Rush Limbaugh acknowledges he is addicted to painkillers

Radio host takes leave to undergo treatment

October 11, 2003|By Peter Goodman | Peter Goodman,NEWSDAY

Conservative commentator Rush Limbaugh, who has spent years campaigning vigorously against drug abuse, acknowledged on his radio show yesterday that he is addicted to painkillers and said he would immediately check into a treatment center for 30 days to try to break the habit.

Limbaugh, 52, of Palm Beach, Fla., who also acknowledged that he is involved in a police investigation into distribution of black-market medications in Palm Beach County, said he began using the painkillers after spinal surgery in 1996. He still has pain in his lower back and neck, he said.

"Rather than opt for additional surgery for these conditions," he said on his show, "I chose to treat the pain with prescribed medication. This medication turned out to be highly addictive."

Last week, shortly after he was pressured to resign from ESPN for making racially charged comments on the cable network's Sunday NFL Countdown about Philadelphia Eagles quarterback Donovan McNabb, it was alleged that Limbaugh had illegally purchased thousands of painkiller pills such as OxyContin.

Some of these medications have been connected with severe hearing loss, and in 2001 Limbaugh was fitted with an implanted hearing device after suddenly losing his hearing.

`I make no excuses'

Limbaugh said on his broadcast yesterday that he took complete responsibility for his situation. "I make no excuses," he said. "I am no victim and do not portray myself as such."

He differentiated himself from celebrities and athletes who returned from drug treatment "to great fanfare and praise for conquering great demons."

"They are said to be great role models and examples for others. Well, I am no role model here," he said. "I refuse to let anyone think I am doing anything great here."

Limbaugh also said that published reports about his addiction contain inaccuracies and distortions that he will clarify when he is able to speak about them.

The name of the treatment center was not released. Limbaugh spokesman Allan Mayer said, "Even if I did know, I wouldn't be telling you."

Limbaugh had told Premiere Radio Networks, his syndicator, about his plans several days ago, Mayer said.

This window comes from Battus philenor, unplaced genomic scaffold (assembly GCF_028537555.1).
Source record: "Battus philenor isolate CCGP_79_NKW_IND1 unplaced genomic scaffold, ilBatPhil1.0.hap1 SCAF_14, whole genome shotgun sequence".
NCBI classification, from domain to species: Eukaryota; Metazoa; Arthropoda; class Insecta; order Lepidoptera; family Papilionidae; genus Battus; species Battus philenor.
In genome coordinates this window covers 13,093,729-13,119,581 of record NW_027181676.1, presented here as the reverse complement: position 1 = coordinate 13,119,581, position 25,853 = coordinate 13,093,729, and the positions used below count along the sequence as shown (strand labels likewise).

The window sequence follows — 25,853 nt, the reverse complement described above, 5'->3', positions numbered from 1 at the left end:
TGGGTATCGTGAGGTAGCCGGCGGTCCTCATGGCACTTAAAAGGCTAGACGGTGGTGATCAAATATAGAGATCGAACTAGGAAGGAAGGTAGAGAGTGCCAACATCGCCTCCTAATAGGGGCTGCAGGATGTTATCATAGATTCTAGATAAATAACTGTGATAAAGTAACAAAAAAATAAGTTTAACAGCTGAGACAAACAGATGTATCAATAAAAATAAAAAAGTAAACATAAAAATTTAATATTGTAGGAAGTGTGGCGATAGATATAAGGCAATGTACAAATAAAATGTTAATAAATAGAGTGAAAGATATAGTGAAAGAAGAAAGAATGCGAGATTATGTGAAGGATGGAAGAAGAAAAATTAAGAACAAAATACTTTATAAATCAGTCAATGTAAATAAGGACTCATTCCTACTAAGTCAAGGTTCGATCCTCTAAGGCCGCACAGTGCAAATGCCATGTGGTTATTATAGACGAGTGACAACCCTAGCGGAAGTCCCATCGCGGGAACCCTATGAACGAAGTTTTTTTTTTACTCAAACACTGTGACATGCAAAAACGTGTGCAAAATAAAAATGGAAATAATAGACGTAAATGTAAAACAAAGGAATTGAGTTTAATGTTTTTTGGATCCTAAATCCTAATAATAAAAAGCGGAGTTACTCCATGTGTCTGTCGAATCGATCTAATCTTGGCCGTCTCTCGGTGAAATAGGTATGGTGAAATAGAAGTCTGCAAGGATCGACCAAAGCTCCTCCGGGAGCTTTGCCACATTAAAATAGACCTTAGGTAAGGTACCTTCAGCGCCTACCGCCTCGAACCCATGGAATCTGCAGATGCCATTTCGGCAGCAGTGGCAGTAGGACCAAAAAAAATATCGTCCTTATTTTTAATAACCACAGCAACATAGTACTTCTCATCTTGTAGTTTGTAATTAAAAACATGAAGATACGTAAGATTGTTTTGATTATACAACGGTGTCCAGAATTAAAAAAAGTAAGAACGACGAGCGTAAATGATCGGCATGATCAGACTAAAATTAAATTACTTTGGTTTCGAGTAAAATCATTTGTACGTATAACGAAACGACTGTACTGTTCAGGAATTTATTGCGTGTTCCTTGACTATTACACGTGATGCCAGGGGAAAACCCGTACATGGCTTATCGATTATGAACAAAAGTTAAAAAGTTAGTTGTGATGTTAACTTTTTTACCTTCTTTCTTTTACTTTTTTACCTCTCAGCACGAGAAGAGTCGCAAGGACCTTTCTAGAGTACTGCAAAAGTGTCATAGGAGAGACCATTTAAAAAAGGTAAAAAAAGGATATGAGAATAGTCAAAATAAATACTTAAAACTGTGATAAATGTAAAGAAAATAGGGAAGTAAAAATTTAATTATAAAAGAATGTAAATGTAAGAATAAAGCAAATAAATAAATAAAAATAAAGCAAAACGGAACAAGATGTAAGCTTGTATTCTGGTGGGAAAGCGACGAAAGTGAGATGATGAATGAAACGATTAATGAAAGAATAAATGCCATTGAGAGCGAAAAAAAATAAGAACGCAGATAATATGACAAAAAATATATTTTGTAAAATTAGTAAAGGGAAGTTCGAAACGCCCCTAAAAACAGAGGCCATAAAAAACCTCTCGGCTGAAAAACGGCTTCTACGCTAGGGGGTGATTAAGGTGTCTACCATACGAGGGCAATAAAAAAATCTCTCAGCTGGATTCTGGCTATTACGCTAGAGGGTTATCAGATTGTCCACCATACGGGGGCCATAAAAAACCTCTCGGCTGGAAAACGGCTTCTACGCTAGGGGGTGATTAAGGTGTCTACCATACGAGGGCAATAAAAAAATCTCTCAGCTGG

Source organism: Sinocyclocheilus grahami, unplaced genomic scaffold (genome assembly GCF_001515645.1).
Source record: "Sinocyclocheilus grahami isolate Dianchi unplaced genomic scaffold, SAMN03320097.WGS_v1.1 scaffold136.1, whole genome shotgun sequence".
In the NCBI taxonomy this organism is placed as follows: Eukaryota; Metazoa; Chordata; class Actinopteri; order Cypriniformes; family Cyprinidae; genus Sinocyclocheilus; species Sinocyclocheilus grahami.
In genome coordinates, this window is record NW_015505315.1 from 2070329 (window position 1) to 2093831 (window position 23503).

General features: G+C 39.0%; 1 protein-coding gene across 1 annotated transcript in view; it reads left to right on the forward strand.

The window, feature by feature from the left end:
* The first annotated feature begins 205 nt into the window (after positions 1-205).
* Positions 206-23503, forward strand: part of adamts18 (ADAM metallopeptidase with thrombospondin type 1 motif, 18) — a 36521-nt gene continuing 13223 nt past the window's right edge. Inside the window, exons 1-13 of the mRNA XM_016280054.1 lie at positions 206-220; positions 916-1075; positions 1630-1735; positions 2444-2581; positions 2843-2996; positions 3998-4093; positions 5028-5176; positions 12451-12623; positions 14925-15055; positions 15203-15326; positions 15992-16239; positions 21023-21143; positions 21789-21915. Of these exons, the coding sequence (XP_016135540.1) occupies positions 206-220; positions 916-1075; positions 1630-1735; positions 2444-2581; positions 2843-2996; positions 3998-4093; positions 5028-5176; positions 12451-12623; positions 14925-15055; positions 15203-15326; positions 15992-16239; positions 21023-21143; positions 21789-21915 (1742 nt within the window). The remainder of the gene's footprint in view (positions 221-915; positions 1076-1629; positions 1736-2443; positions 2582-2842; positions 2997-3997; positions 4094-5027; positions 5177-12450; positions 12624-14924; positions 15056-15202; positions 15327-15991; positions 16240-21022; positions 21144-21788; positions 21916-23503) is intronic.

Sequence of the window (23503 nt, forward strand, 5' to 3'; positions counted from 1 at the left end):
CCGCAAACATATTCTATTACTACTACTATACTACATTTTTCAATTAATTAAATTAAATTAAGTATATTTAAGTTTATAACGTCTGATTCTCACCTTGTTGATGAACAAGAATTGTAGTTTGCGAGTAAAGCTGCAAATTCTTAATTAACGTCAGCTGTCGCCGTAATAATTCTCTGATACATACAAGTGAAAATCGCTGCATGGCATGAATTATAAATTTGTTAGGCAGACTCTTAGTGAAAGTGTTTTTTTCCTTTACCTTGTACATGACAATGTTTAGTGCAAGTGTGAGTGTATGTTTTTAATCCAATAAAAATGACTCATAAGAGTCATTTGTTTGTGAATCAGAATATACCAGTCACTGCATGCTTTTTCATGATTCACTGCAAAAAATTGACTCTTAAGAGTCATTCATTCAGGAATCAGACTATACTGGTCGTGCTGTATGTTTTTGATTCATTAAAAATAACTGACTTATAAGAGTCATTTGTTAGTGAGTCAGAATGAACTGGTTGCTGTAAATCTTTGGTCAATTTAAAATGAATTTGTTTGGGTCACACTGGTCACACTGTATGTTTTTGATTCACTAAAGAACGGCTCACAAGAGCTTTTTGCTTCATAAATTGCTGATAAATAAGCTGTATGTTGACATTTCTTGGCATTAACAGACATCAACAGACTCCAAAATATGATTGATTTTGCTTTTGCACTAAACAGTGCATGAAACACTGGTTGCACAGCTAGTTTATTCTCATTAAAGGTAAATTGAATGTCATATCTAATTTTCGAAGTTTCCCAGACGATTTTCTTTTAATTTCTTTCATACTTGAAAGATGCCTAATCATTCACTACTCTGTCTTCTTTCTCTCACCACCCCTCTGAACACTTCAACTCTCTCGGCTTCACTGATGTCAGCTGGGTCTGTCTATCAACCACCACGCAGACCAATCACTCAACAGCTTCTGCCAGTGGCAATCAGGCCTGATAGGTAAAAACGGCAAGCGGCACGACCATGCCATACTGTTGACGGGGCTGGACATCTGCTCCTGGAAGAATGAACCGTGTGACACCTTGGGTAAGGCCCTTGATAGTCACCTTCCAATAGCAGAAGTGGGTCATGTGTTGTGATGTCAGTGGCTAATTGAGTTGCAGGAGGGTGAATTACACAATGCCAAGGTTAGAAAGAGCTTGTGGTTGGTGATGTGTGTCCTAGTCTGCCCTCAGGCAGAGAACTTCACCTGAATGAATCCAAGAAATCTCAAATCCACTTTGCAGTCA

Wavering strategy

Limbaugh, long a fiery opponent of drug abuse, has wavered over strategy. On Dec. 9, 1993, he told his listeners, "I'm appalled at people who simply want to look at all this abhorrent behavior and say people are going to do drugs anyway, let's legalize it. It's a dumb idea. It's a rotten idea, and those who are for it are purely 100 percent selfish."

But on March 12, 1998, he said, "It seems to me that what is missing in the drug fight is legalization. If we want to go after drugs with the same fervor and intensity with which we go after cigarettes, let's legalize drugs. Legalize the manufacture of drugs. License the Cali Cartel, make them taxpayers and then sue them. Sue them left and right and then get control of the price and generate tax revenue from it."

Other falls from grace

Limbaugh is far from the first figure who moralized about behavior and then was found to commit activities for which he condemns others.

Last spring, moral crusader William J. Bennett "walked away from gambling" because he had reportedly lost millions in casinos.

Stuart Fischoff, a professor of media psychology at the Fielding Graduate Institute in Santa Barbara, Calif., said, "It is very possible for someone to take the high ground while addicted and then moralize about people using the less noble drugs, recreational drugs or even heroin.

"He kind of compartmentalizes, rationalizes to save his political and social point of view while nonetheless admitting he had a fall from grace."

A series of guest hosts will fill in for Limbaugh while he is off the air.

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